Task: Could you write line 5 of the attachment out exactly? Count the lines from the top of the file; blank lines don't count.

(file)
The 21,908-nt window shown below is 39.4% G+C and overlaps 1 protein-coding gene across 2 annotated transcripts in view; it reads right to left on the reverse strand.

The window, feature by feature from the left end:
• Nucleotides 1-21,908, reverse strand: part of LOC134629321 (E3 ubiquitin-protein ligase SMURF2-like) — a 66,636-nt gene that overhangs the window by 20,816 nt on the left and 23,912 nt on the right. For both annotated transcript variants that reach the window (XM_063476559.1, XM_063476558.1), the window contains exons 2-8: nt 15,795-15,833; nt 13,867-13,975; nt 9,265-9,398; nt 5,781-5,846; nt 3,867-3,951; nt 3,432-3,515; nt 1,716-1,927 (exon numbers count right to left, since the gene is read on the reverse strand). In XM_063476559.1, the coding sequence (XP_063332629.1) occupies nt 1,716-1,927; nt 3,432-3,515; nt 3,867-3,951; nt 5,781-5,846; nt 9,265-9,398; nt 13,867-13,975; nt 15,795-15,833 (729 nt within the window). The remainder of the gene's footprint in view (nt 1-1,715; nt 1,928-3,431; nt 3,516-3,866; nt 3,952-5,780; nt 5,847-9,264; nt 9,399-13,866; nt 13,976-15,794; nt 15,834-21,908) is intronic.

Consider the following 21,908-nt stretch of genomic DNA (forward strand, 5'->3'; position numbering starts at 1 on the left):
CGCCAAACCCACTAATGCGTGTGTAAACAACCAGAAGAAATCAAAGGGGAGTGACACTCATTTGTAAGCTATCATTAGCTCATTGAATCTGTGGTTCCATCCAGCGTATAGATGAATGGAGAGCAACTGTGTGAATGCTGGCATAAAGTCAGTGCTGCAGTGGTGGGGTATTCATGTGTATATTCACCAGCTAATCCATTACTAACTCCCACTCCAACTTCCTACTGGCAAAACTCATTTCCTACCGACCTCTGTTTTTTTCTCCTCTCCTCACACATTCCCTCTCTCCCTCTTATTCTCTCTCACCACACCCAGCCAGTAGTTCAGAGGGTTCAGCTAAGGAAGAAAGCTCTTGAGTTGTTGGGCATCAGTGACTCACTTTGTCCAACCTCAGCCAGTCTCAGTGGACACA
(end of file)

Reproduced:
CGCCAAACCCACTAATGCGTGTGTAAACAACCAGAAGAAATCAAAGGGGAGTGACACTCATTTGTAAGCTATCATTAGCTCATTGAATCTGTGGTTCCATCCAGCGTATAGATGAATGGAGAGCAACTGTGTGAATGCTGGCATAAAGTCAGTGCTGCAGTGGTGGGGTATTCATGTGTATATTCACCAGCTAATCCATTACTAACTCCCACTCCAACTTCCTACTGGCAAAACTCATTTCCTACCGACCTCTGTTTTTTTCTCCTCTCCTCACACATTCCCTCTCTCCCTCTTATTCTCTCTCACCACACCCAGCCAGTAGTTCAGAGGGTTCAGCTAAGGAAGAAAGCTCTTGAGTTGTTGGGCATCAGTGACTCACTTTGTCCAACCTCAGCCAGTCTCAGTGGACACA